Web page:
Gold as always if hard to photograph well.  I wrote the gold ink and the gilded base on my sloped desk.  I did the gilding on a flat surface and used a gilding pad to burnish.  Both the gilding base and the gold ink were written in using a quill pen.

Writing Sample pic 2

Uncial and Insular specimens are inked in.

The writing specimens are written in at roughly a 3 mm x height.  I used a a quill pen for all my writing.  Changing what script you are using can cause some minor brain hand confusion.  It helps to take breaks between writing different scripts.  As long as you focus on what you are doing now though it isn’t much of a problem.

Again, writing was done on the 45 degree slanted scribal desk.

Writing specimen - pic 3 - Left column completed

The left column is completed. And so is the “first day’s” worth of work.

A closer look at what I accomplished on recovery day the first day of writing and day 4 of the scheduled time to do this.


Uncial is the first script I learned and is the first one I teach most students.  Insular majuscule was the second script I learned and the first I did for entry into competition.  Carolingian minuscule I learned for one reason and one reason only.  To woo the woman I was dating with a love letter in calligraphy she could more easily identify with.

So that was day 1 of writing (day 4 of scheduled time).  Much was done but obviously there is the entire right side left to ink.

And that didn’t go so well.  Very little sleep and still partially recovering from being sick.  None-the-less, I did do it and all things considered I’m happy with this as a proof of concept project.

The right column is done. Done inking but not done with the project. There is still stuff to do.


For whatever reason my pen and I decided we had to have a fight. In truth I hadn’t cut the quill as well as I should have and I wasn’t paying attention to my ink as well I should have. All of that is on me.  Also, two years of not regularly doing calligraphy practice shows.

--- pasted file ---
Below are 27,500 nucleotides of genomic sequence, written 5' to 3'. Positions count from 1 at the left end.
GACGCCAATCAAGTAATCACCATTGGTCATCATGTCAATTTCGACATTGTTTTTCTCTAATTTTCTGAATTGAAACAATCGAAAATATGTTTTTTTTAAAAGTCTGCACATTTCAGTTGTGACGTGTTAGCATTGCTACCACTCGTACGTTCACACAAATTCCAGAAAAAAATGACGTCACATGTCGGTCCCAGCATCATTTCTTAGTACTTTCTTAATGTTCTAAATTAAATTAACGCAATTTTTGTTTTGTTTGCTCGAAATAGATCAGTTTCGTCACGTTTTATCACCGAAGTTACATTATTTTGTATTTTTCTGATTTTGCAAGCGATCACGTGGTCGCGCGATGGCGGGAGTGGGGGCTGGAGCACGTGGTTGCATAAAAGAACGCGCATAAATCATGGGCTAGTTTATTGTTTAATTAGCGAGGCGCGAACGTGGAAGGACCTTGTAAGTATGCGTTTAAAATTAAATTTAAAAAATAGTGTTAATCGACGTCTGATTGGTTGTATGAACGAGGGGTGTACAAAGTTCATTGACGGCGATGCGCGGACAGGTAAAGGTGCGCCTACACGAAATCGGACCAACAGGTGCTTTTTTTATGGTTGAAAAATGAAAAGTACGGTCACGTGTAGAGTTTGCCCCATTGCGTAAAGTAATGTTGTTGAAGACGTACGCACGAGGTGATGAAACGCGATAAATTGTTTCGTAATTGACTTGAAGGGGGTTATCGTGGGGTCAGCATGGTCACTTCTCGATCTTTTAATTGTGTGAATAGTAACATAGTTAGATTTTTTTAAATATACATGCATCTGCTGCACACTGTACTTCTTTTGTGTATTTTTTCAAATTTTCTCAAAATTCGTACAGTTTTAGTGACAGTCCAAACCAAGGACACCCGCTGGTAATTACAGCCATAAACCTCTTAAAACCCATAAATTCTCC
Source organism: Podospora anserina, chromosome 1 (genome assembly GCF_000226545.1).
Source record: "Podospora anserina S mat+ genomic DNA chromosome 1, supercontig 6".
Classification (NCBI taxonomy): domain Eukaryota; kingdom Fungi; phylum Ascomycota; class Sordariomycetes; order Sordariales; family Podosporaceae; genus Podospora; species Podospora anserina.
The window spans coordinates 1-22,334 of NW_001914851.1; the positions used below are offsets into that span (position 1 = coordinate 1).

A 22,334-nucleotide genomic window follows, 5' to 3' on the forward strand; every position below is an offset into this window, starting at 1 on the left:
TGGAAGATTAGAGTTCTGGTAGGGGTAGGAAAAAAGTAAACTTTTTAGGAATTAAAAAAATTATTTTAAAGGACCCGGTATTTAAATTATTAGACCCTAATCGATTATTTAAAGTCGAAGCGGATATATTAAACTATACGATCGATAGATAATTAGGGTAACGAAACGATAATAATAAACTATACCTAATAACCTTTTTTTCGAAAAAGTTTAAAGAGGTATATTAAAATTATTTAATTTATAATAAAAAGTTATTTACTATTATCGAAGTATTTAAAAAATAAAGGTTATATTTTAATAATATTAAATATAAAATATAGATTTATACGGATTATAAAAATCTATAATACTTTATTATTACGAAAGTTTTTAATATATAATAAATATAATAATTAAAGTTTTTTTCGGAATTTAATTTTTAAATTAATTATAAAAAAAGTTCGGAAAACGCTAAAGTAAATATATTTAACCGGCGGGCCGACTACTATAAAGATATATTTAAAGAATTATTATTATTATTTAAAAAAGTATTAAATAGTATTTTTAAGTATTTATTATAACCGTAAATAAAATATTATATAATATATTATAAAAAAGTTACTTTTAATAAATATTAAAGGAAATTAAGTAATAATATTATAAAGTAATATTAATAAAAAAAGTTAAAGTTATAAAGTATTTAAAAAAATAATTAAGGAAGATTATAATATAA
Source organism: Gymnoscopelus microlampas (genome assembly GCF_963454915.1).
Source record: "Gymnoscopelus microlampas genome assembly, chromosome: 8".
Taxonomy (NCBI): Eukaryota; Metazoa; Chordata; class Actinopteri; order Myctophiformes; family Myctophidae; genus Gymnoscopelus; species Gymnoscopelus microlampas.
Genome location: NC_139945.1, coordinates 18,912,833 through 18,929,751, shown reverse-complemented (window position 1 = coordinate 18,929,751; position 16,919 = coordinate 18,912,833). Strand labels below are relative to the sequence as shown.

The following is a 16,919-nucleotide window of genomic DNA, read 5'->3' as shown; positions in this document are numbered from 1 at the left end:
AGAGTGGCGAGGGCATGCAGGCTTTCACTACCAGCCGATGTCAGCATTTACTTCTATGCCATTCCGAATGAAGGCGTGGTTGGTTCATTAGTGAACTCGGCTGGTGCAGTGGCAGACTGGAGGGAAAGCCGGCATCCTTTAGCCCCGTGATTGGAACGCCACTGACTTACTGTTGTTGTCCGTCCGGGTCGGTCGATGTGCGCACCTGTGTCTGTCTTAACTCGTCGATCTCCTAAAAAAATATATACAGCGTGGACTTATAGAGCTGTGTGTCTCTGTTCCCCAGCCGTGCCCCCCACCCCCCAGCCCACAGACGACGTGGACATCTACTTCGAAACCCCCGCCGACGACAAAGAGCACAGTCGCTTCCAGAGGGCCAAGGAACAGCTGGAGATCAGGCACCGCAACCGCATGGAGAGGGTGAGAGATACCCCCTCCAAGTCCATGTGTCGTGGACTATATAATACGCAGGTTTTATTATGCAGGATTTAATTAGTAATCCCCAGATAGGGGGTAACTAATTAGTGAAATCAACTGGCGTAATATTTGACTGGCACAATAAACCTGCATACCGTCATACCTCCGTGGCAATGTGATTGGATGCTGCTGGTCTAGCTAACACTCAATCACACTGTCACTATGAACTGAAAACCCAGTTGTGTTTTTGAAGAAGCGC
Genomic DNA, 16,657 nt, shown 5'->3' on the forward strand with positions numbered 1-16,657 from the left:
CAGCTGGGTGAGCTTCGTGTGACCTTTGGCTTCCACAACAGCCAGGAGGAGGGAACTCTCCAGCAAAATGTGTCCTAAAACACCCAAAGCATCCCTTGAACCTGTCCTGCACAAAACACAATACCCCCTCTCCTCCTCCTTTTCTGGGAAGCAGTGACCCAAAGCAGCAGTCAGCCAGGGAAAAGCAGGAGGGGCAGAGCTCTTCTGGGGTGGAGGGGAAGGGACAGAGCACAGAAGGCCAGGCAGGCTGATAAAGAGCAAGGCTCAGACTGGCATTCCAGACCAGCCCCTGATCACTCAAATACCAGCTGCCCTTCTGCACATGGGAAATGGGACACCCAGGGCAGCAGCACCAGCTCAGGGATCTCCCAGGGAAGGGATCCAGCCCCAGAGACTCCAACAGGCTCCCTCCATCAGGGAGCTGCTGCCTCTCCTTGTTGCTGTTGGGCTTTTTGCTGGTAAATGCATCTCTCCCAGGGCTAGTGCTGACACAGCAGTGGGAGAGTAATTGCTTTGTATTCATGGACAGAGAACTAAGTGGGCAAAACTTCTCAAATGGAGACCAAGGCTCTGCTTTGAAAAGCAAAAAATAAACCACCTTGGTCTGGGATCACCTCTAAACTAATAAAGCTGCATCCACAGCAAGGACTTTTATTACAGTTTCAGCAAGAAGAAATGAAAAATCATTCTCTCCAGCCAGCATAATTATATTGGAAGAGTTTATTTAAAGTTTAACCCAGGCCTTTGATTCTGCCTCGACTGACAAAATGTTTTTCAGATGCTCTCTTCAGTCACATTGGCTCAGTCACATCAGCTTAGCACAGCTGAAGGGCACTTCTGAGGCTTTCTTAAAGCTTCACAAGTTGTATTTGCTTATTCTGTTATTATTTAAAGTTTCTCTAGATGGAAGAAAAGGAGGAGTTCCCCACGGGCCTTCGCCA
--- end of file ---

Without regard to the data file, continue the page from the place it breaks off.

No longer fighting with the pen as you can see. Still, not where I wanted to be with the script though. Again that is all on me. If you look carefully you will see I missed strokes The “a” in “have” is actually an “o” as I didn’t put the tail of the “a” on.


Humanist minuscule is based on carolingian minuscule. And yes, I dripped one small drop of ink on the gilding.


Project is all cleaned up. The lines are erased. Any scraping of mistakes that was needed is done and the ink drop was (not well) cleaned off the gilding.

All in all I can’t say this is a terrible job.  I can do better.  And as this was a proof of concept project, I will do better with the final project.  Changes will be made and additions will also occur.  I plan to do the final project on parchment I made myself and just needs to be sanded down to the proper thickness and quality.  Rubrication and filigree work should also be included on the final project.



2 responses to “Back in the Scriptorium Again?

Leave a Reply

Fill in your details below or click an icon to log in: Logo

You are commenting using your account. Log Out /  Change )

Twitter picture

You are commenting using your Twitter account. Log Out /  Change )

Facebook photo

You are commenting using your Facebook account. Log Out /  Change )

Connecting to %s